3. Paul got me hooked on Edit Mesh, which is fine, but Edit Poly is really the best way to go in Max in terms of modeling tools, and I think most experienced modelers on here would agree with that.
4. The appraoches in this book are old. Much of what Paul is doing here was based on a time when the poly count of characters had to be much lower , and when Edit Mesh was the dominant modeler's tool in Max, so the book is somewhat dated. I'm totally for low poly methods; I think high polygon wasteful modeling is a sin. BUT low poly should not be done at the expense of making a clean mesh with nice edge flows. Again, Paul manages to make clean meshes but he doesn't teach YOU what the rules are to building a clean mesh. If you buy this book, also buy any other book that teaches clean poly modeling techniques to round out your approach and perspective.
So, with all of that, 3 stars. Don't let this be the only modeling book you get. You may develop bad habits that will take some effort to "un-learn".
When I initially dived into the modeling portion I thought everything was fine. Then -- and this is why I rated it so low -- Steed begins to divide/turn edges in Part II / Chapter 4 / Step 5, which is titled "Step 5: Add Vertices by Dividing Edges." I suppose this would not have been so bad if Steed had thought to include COLOR screen shots on the books CD-ROM, but since he neglected to do so it becomes frustrating -- to say the least -- to use Steed's method of refining one's mesh.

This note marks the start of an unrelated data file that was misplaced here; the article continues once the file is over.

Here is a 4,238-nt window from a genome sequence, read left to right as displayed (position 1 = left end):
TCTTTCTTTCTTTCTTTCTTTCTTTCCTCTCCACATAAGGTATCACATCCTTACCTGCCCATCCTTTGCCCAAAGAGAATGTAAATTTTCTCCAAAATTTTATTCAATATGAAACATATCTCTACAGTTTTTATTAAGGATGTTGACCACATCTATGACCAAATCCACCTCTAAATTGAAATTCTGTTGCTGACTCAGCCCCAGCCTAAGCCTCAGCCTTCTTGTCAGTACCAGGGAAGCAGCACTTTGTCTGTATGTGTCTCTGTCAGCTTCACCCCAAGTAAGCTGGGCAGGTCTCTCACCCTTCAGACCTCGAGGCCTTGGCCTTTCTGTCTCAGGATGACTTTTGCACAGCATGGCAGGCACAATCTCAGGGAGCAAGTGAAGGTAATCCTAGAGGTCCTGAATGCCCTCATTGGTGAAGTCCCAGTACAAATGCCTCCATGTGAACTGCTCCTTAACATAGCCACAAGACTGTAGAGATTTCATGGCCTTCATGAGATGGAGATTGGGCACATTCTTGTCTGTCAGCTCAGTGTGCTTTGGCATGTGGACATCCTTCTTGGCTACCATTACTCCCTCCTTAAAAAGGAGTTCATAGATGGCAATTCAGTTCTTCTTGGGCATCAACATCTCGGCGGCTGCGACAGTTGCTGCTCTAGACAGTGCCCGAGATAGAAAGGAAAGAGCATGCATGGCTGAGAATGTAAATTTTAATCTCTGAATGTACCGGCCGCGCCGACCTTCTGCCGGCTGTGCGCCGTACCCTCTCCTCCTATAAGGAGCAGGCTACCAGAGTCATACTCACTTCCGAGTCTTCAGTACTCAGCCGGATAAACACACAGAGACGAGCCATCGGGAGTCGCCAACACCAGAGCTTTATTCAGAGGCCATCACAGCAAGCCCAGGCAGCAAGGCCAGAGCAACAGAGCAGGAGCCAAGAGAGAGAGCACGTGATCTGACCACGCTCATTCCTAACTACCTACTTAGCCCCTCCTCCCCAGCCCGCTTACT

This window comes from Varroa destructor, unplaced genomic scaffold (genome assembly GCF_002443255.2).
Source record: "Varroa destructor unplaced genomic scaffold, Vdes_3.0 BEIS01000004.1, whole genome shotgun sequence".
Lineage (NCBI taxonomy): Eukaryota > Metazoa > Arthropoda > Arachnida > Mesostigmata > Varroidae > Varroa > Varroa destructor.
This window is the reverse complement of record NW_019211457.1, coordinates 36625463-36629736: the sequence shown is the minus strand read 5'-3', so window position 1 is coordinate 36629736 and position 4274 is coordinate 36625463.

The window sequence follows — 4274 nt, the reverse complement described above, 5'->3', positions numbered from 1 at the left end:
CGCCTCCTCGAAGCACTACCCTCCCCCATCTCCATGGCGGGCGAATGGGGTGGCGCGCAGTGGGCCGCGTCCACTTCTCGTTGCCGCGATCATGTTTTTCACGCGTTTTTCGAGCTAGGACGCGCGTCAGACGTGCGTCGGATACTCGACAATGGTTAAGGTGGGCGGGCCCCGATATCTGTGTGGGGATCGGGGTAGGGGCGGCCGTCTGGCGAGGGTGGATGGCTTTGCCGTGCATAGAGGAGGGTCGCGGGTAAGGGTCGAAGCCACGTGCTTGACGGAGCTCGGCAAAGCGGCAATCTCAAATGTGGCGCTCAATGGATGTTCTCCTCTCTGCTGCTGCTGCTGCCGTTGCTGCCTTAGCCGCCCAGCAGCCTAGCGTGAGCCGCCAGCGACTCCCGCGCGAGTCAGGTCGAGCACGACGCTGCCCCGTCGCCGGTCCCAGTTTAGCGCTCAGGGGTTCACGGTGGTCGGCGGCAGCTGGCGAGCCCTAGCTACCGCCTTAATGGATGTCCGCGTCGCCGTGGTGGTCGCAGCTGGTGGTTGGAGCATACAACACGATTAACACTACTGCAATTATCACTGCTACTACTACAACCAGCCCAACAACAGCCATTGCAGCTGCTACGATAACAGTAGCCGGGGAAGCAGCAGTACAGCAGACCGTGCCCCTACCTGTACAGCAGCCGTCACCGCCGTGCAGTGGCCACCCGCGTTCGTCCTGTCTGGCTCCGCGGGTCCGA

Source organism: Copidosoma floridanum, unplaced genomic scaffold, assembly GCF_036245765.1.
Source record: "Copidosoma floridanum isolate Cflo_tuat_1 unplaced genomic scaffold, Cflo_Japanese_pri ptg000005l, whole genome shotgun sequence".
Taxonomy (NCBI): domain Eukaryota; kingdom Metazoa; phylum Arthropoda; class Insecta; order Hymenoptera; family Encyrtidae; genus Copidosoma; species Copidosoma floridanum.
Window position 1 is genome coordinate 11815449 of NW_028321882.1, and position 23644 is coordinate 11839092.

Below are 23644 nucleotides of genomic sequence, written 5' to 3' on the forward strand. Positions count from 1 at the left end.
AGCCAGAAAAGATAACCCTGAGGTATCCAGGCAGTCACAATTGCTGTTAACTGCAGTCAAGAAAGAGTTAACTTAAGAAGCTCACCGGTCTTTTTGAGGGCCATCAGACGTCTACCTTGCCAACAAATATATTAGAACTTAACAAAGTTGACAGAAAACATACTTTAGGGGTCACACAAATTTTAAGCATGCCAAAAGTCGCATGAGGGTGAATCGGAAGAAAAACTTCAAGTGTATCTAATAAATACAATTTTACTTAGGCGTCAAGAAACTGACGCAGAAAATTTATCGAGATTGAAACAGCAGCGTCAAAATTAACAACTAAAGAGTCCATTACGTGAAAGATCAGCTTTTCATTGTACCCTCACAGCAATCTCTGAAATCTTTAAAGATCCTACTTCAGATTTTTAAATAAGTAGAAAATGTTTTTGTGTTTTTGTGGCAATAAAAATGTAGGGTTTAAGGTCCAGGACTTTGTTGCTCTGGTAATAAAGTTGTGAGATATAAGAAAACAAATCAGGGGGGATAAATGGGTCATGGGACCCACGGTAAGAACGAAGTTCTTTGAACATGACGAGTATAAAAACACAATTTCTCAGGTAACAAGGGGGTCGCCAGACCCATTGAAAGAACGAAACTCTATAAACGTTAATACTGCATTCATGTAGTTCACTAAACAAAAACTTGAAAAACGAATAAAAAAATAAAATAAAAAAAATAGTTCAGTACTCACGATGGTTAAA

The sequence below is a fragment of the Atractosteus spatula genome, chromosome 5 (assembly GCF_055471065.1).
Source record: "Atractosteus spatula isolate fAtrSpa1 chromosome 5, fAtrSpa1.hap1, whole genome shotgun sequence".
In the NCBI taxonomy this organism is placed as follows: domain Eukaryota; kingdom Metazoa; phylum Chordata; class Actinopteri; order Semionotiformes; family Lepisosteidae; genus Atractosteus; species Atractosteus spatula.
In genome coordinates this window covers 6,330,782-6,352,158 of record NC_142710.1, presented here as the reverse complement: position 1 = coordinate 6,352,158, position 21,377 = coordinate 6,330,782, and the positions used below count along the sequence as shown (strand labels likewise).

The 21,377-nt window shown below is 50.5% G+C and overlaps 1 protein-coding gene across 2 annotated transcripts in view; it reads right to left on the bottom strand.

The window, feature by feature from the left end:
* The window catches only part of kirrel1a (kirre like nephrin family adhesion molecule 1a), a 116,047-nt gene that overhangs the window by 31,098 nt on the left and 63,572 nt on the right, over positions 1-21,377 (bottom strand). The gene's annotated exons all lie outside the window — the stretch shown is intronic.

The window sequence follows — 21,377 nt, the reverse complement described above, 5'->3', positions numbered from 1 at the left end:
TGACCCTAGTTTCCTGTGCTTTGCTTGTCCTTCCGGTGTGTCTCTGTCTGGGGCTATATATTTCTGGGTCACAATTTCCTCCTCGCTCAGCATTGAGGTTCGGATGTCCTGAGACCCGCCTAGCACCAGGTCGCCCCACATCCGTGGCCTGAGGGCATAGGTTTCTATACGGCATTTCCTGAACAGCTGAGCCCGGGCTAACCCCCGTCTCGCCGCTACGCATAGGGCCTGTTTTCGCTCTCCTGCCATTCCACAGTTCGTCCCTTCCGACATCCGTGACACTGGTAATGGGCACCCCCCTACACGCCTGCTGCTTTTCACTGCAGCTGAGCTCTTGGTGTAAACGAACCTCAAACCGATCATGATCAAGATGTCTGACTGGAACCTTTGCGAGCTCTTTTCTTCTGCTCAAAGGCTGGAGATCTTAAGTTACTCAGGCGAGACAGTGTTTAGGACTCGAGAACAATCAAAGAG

Considering the fact that the CD-ROM is a whopping 19.5MB, it would have been prudent to include full color reference images. Let me give you some specifics on why I found this book such a bitter waste of TIME and MONEY:
* Firstly, let me tell you friends -- it is most frustrating to try to refine one's mesh based on the author's direction when one can hardly see the edges/vertices that are being discussed.
* Secondly, there are easier methods to refine a mesh than dividing or turning edges if you have 3ds 5 AT LEAST!
* Thirdly, Steed falls flat on his face when explaining the reason for turning edges and which SPECIFIC edges to turn. Suffice it to say, grayscale pictures in a book DO NOT work!
* Fourthly, if one cannot get the edge dividing/turning method down, then you'll get stuck because the rest of the modeling tutorials are so heavily based on this method. The only reason I was able to finish the model is because of my familiarity with 3ds Max, Lightwave, and on a more limited basis, Maya.
* Fifthly, and lastly (I hope), when one is able to look at tutorials for Lightwave or Maya, as I have done, and model more quickly and effectively in 3ds Max than Steed's method, then the book leaves quite a lot to be desired...
I think that's all I will say for now, but let me warn you all -- there are far, far better tutorials available online for free. Don't waste your money on this book unless you plan on using it as fuel for a fire.